We might say here, if we want to connect some earlier matters to this, that the bribe here might be other than money. The bribe could be a good reputation. People could come to the righteous and say … “If you speak this way … or vote this way … your reputation will be ruined.”
In such a case then, he bribe is the promise of a polished reputation for turning a blind eye to wickedness or to becoming mute in the face of injustice.
Whether it is oppression, or whether it is the matter of the bribe we are called to entrust ourselves to God and turn from these wicked temptations.
In vs. 8 we come to another “better” contrast
7:8a I think corresponds to 7:1b. The end is better than the beginning, like the day of death better than the day of birth because at the end one knows if one arrived at what one aimed at.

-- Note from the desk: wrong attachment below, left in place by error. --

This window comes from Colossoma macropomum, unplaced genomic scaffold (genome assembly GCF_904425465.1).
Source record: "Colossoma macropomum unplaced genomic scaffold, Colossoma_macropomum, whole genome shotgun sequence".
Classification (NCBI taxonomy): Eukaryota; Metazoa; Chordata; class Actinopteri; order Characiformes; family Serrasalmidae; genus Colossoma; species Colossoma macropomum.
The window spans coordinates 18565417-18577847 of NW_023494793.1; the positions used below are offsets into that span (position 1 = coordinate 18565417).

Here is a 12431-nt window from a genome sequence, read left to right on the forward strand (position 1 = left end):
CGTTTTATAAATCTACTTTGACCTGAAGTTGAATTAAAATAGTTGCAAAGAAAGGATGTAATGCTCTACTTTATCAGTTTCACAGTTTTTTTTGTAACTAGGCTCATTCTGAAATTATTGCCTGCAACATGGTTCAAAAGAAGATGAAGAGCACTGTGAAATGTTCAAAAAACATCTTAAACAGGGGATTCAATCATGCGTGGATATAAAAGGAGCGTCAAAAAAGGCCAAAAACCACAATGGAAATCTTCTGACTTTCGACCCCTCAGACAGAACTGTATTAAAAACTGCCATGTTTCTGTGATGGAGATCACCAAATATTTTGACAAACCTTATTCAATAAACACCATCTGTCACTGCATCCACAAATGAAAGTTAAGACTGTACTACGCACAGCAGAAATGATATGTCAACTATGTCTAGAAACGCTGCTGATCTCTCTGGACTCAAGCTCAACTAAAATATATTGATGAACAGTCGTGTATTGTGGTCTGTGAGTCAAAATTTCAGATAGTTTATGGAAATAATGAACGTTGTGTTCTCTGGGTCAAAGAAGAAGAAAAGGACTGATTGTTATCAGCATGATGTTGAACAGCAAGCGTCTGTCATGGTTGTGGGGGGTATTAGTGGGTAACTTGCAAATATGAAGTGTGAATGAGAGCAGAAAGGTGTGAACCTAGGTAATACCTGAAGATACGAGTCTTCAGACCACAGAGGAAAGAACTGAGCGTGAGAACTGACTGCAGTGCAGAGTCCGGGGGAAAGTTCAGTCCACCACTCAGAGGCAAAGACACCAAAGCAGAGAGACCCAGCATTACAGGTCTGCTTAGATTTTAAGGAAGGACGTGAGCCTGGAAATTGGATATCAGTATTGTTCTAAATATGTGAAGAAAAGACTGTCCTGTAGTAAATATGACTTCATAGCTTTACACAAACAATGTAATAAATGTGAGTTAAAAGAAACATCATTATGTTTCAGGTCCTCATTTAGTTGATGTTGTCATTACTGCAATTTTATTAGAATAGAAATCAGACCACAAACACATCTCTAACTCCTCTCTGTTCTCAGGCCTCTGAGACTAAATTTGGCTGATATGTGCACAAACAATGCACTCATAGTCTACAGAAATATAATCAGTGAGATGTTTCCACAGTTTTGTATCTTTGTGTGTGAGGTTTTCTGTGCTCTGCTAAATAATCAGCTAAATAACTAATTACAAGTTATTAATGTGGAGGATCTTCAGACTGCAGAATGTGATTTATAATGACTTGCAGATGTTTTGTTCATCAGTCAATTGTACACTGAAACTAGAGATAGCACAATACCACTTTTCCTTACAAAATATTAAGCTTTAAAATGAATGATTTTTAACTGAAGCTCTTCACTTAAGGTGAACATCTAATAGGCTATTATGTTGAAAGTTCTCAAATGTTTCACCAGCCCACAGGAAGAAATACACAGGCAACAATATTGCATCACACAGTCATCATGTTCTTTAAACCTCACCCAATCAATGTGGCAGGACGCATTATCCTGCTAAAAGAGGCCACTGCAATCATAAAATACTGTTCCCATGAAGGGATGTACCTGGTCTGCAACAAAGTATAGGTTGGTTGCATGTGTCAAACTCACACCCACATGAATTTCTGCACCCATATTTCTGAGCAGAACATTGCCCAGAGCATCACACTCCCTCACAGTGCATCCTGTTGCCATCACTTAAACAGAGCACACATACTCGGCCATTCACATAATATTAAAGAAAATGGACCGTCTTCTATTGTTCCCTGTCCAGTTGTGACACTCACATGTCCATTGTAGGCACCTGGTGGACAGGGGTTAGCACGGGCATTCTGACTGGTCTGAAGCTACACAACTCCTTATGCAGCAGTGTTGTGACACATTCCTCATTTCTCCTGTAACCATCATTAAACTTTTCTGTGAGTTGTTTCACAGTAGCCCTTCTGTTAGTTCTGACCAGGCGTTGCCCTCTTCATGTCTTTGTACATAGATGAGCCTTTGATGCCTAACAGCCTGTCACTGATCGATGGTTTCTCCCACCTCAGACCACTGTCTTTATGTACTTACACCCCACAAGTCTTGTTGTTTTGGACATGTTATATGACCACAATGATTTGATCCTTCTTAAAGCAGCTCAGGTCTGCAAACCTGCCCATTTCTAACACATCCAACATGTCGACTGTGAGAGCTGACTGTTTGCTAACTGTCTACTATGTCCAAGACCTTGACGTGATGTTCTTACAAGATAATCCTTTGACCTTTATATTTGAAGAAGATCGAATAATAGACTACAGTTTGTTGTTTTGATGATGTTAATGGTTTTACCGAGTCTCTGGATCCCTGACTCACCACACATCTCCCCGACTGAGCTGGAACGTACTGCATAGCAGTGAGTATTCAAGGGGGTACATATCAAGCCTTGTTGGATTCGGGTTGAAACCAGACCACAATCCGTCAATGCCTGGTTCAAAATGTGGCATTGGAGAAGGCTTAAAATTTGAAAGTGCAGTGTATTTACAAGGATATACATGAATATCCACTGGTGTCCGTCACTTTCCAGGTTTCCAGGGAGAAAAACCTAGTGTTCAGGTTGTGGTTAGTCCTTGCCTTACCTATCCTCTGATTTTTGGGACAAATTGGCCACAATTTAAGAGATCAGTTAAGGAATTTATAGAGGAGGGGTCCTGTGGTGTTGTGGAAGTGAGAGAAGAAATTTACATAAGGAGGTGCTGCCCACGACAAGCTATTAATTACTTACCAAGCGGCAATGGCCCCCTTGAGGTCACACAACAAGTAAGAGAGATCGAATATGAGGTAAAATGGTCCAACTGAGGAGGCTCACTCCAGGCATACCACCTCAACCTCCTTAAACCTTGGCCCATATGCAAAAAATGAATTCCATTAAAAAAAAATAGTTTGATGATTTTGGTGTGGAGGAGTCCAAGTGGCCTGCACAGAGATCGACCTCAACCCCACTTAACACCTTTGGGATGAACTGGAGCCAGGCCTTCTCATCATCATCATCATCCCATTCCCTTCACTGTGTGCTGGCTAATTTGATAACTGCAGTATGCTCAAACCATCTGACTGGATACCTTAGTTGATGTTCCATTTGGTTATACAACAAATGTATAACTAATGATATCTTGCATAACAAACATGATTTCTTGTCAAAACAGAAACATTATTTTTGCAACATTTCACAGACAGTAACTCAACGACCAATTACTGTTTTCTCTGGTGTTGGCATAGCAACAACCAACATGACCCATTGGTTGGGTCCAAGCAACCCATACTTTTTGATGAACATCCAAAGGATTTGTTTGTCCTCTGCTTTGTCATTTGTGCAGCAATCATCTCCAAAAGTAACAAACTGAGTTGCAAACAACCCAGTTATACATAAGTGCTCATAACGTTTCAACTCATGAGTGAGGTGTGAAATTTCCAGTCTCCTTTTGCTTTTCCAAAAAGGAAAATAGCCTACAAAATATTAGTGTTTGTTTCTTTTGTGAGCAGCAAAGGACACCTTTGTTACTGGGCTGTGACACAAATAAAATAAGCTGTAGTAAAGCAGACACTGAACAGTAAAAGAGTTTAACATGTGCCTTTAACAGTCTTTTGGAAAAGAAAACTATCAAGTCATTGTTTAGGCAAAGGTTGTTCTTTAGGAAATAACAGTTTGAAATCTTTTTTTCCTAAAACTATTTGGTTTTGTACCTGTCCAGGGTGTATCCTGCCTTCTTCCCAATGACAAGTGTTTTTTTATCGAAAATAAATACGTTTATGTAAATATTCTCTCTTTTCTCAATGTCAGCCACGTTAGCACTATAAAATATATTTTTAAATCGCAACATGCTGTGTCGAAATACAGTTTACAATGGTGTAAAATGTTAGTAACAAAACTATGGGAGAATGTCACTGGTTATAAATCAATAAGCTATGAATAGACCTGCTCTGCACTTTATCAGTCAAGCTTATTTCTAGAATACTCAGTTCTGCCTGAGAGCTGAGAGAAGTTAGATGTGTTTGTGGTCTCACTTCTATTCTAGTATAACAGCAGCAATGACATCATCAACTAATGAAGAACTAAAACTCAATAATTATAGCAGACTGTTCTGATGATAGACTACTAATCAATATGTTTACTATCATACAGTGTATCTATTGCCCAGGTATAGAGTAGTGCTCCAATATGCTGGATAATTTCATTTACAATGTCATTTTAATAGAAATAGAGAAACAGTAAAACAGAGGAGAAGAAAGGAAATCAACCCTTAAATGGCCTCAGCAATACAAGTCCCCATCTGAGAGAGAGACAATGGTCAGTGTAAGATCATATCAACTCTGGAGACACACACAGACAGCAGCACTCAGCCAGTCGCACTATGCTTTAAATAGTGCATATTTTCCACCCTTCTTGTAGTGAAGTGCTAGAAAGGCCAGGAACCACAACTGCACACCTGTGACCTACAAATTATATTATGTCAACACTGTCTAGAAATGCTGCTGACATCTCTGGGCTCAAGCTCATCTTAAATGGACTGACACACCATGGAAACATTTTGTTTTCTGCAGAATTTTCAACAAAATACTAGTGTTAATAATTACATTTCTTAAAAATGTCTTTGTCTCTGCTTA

In 8b – 9 the teacher turns to the dangers of being quick to anger and again juxtaposes the wise man with the fool.
The advice he gives is consistent with what we find elsewhere in Scripture,
James 1:19 Know this, my beloved brothers: let every person be quick to hear, slow to speak, slow to anger; for the anger of man does not produce the righteousness of God.
And again in
Ephesians 4:26 “In your anger do not sin”: Do not let the sun go down while you are still angry,”
If we connect these warnings against anger with what has gone before we might observe that anger can arise in the wise when living in the age of folly, and if unquenched the anger can lead to the fools folly.